Retirement planned after more than half-a-century selling material

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McKay's Corners Surplus Centre will not pass on to the third generation of the Person family.

After 52 years of selling fabrics by the yard, the metre and the bolt, Dianne Person has decided the business, started by her father Richard (Dick) Person, will close, “sometime this year.”

“I will miss the people,” Person told The Chatham Daily News Sunday.

An upbeat Person, joked how the fabric store inventory exploded, “by a man not knowing how to say no to a deal.”

It was a travelling salesman who got her father hooked on the material business.

“My dad had built a building here to turn into apartments, when a guy came by with some bankrupt stock (of fabric),” said Person.

The goods changed hands at an agreeable price and Person said one week later her father had sold enough goods to cover his costs and make a profit.

After that day, material started coming by the truckload.

Person said materials came from manufacturing companies in Paris, Ontario and Toronto.

Her family marketed McKay's Corners as being just off the “new” Highway 401 at the Kent Bridge interchange.

“I remember the mud when they were building that highway,” said Person.

Today, Person has no idea how many bolts are still left to sell.

“I'm not going to count them,” she said with a broad smile.

The fabric is marked down to sell at $10 by the bolt.

“If a bolt is small, I'll put two together,” said Person.

Some of the materials would have retailed originally for several hundred dollars, she said.

A family from Newbury shopping at the store on Saturday was shocked to learn the fabric centre's days are numbered.

Linda Stewart remembers being a child when her mother brought her into the store the first time to shop for material.

Stewart is now a grandmother herself who stills comes to McKay's Corners for its “fantastic supply” of fabrics.

“I bought material here for my daughter-in-law's first house five years ago,” said Stewart.

She had returned to the store with her daughter-in-law, Melissa and 16-month-old grandson Stetson to stock up for future projects including a new set of curtains.

Person said the family-run business was just that a business that provided the Person's enough money to raise six children and construct some buildings to put McKay's Corners on the map.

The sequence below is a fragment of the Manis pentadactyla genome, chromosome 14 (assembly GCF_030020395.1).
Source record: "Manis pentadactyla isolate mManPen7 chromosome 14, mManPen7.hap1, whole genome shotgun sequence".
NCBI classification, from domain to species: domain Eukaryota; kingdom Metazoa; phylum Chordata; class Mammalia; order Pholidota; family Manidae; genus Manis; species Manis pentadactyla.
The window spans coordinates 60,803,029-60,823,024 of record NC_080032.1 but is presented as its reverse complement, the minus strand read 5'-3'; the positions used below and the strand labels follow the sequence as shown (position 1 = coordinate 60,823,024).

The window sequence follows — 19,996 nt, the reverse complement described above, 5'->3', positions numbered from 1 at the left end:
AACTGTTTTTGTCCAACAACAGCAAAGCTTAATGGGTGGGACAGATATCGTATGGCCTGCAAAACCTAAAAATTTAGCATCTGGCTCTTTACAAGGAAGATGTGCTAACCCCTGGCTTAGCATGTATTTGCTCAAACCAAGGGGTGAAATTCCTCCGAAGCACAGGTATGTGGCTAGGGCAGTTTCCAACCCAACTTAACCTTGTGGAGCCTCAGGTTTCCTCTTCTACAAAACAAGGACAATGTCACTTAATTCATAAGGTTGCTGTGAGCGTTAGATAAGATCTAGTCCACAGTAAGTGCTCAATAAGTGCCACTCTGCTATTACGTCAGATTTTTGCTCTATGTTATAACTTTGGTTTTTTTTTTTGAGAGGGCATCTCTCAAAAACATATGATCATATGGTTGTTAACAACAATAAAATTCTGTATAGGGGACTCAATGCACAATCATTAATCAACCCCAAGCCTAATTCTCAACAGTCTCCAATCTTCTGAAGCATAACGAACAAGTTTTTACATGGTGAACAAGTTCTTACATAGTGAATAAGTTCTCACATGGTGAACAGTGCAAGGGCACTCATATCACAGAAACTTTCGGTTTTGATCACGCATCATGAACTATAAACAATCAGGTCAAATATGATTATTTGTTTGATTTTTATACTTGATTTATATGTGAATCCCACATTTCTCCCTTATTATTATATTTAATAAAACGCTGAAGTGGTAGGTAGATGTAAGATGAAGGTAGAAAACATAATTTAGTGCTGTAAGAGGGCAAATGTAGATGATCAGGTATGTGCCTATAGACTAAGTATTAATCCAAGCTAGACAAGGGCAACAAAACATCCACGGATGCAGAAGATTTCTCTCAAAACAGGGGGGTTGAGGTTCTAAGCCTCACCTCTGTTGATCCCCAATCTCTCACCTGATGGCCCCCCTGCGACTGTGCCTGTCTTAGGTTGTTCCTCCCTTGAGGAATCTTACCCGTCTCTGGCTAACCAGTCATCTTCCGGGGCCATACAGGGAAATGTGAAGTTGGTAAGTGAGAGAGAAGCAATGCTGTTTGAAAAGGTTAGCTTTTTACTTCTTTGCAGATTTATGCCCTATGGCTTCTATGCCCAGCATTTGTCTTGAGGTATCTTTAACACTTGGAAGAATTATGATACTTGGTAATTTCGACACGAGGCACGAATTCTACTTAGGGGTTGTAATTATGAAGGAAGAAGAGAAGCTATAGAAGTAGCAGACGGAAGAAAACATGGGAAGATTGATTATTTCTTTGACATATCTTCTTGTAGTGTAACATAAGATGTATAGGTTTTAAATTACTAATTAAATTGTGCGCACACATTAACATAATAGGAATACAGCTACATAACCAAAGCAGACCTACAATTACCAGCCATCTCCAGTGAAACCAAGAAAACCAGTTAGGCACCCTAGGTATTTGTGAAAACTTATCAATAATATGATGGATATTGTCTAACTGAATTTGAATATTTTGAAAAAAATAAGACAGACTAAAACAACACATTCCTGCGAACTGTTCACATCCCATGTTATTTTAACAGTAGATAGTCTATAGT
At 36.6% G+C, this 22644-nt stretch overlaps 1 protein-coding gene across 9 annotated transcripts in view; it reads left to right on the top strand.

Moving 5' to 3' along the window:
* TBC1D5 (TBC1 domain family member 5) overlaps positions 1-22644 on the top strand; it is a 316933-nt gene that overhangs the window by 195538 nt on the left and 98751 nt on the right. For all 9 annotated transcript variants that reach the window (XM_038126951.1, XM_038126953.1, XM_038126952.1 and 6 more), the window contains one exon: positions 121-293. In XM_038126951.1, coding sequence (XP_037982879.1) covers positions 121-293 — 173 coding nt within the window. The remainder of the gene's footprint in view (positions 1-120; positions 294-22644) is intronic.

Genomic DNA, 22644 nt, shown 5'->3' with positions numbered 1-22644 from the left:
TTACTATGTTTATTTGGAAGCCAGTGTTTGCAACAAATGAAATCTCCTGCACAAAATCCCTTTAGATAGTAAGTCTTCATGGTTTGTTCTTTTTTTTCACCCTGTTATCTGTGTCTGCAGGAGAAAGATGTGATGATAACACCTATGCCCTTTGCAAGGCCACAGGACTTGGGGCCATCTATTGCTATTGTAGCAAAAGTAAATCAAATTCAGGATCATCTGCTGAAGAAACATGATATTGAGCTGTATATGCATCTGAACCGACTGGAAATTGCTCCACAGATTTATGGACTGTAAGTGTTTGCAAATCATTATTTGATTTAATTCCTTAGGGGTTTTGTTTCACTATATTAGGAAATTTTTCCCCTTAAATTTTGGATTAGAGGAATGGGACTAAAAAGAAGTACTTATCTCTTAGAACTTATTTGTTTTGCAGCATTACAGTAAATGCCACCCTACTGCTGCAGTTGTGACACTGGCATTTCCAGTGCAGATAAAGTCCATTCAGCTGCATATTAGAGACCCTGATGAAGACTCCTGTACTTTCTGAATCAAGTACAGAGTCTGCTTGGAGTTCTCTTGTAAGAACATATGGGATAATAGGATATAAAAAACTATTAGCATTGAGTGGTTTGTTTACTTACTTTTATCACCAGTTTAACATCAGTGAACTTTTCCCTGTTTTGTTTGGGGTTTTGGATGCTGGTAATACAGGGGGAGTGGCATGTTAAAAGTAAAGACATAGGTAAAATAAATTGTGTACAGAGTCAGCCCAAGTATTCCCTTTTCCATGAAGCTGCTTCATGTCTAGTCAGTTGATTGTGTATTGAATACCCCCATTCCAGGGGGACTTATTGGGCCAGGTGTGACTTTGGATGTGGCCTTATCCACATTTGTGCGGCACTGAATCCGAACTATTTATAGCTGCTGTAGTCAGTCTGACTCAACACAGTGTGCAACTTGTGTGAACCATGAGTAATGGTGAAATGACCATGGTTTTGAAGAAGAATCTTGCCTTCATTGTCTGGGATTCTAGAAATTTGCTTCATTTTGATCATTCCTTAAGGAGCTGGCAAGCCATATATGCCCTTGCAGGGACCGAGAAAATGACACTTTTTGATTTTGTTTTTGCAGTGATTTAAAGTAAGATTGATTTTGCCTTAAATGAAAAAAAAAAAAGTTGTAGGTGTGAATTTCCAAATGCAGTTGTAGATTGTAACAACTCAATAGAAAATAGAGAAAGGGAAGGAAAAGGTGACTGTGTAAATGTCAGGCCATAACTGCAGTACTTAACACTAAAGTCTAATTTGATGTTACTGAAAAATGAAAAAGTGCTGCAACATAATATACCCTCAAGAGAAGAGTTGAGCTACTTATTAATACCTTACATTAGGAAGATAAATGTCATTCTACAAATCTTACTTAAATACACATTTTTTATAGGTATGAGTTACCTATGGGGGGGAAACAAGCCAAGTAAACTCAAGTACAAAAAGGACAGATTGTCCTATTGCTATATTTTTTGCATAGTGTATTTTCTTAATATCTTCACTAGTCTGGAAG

Person recounted untold numbers of children who would play behind the counter while their mothers shopped.

“It's a wonder none got hurt by a (heavy falling) bolt,” she said.

Not much has changed in the store over the years.

Person recalled only one time getting to re-organize the rows upon rows of materials.

The business still has its black rotary dial phone attached to the wall behind the counter.

A favourite memory Person shared of the good times was when a salesman brought $10,000 worth of material to the store and asked her father how he wanted to pay for the delivery.

“My dad started pealing $10,000 cash into the man's hands. He later told my dad he had to stop and call his boss to tell him what to do with the money,” said Person.

She said she finally convinced her dad to add a debit card machine when she had to start turning customers away who didn't have enough cash on hand to make a purchase.

At one time the business expanded by opening two other stores in London and Wallaceburg.

What once started in the early 60s by a man forced to move his family off an air force base in Jarvis, Ontario, grew into a fabric store dynasty known well by word-of-mouth advertising.

“People came from all over to shop here,” Person said.

Mary Seliga Lenover worked part time at the store for 28 years between school, teaching, and raising a family.

“Husbands would share jokes with Dick at the counter while the wives dug and sweated finding treasures,” said Lenover.

The store drew creative souls of seamstresses, upholsterers, students, dreamers and entrepreneurs to hunt through the countless yardage, she said.

Person said she preferred to let customers take their time looking at the materials on their own.

“If someone asked me for help, then I would come out from around the counter,” she said.

“I lose my keys. I can't find my car in a parking lot, but I know what's where on the shelves,” she added.

Person said she tried to find a buyer for the business, but has only found people interested in buying the building.

“I'm going back to Jarvis (to retire),” said Person.





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